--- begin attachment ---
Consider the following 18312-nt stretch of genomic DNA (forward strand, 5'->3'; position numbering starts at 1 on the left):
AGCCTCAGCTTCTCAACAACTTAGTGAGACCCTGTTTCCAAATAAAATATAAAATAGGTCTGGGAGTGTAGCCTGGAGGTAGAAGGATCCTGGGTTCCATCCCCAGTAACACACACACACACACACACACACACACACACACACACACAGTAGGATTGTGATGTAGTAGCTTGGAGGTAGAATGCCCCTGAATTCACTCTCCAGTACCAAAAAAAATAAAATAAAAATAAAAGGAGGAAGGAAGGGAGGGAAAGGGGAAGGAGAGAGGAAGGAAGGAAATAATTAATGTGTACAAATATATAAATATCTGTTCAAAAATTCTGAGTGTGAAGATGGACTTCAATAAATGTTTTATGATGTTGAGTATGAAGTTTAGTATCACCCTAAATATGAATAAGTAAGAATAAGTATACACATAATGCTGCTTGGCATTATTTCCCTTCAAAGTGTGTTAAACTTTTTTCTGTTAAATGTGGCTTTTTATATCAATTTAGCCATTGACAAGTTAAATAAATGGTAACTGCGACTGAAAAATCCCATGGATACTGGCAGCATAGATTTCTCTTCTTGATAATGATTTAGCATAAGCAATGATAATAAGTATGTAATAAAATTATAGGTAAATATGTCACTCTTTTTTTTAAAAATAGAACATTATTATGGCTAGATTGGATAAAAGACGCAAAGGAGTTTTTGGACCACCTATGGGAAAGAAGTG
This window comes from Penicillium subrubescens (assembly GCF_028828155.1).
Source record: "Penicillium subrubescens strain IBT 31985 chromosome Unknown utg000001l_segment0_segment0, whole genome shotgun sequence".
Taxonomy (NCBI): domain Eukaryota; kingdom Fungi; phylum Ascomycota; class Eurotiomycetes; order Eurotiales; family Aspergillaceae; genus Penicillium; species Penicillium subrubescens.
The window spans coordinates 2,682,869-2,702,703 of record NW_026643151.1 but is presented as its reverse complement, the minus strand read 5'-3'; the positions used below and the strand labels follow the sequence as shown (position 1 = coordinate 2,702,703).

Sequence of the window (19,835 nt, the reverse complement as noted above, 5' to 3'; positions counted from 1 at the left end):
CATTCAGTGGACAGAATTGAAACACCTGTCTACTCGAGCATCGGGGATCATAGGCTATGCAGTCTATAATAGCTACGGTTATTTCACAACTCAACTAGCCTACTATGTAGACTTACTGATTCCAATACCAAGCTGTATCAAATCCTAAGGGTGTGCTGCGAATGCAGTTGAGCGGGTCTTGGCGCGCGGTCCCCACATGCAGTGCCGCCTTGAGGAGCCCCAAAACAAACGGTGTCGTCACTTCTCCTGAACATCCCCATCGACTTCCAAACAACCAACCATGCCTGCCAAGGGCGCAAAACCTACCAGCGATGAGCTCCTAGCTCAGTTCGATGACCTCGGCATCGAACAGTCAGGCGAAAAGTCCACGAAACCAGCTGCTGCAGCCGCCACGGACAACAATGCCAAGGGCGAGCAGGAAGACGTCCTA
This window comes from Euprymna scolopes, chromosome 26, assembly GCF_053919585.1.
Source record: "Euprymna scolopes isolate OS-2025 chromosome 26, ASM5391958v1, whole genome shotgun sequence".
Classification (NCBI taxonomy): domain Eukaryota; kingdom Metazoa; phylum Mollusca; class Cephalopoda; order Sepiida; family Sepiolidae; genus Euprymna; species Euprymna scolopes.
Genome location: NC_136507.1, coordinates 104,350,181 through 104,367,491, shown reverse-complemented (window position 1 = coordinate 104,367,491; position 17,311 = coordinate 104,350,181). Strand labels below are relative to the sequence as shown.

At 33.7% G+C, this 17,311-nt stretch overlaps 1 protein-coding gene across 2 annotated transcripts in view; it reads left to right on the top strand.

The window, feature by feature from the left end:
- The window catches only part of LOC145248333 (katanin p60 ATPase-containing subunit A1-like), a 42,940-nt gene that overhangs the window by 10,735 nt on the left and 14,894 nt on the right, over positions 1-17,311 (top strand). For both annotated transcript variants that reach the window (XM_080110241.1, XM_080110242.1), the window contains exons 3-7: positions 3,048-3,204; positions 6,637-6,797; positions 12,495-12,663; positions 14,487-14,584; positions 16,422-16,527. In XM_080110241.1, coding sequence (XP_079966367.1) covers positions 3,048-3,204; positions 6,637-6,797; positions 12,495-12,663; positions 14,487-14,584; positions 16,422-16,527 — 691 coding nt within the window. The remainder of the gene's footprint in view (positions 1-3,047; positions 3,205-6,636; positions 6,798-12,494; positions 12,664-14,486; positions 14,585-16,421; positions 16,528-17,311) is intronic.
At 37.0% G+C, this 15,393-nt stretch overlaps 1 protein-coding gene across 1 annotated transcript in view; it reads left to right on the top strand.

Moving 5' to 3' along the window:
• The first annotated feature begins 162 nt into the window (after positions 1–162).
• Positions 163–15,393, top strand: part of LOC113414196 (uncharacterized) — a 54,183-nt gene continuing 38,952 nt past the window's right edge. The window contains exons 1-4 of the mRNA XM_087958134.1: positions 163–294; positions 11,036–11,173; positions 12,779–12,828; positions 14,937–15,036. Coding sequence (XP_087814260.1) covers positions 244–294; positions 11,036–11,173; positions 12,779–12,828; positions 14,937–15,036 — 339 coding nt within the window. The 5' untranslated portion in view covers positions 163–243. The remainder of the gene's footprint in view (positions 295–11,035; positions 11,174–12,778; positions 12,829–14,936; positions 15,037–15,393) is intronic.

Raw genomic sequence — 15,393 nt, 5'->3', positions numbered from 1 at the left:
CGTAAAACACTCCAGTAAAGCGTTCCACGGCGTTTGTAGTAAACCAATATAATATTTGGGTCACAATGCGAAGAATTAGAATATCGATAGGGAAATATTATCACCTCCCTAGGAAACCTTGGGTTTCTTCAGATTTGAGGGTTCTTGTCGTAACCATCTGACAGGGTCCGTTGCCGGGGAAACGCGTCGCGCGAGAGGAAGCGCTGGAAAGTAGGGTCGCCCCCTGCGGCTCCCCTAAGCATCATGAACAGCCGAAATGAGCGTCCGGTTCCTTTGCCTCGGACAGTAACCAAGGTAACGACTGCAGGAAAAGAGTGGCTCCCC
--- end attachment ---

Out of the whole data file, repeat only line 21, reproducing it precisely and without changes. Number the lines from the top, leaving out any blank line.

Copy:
CGTAAAACACTCCAGTAAAGCGTTCCACGGCGTTTGTAGTAAACCAATATAATATTTGGGTCACAATGCGAAGAATTAGAATATCGATAGGGAAATATTATCACCTCCCTAGGAAACCTTGGGTTTCTTCAGATTTGAGGGTTCTTGTCGTAACCATCTGACAGGGTCCGTTGCCGGGGAAACGCGTCGCGCGAGAGGAAGCGCTGGAAAGTAGGGTCGCCCCCTGCGGCTCCCCTAAGCATCATGAACAGCCGAAATGAGCGTCCGGTTCCTTTGCCTCGGACAGTAACCAAGGTAACGACTGCAGGAAAAGAGTGGCTCCCC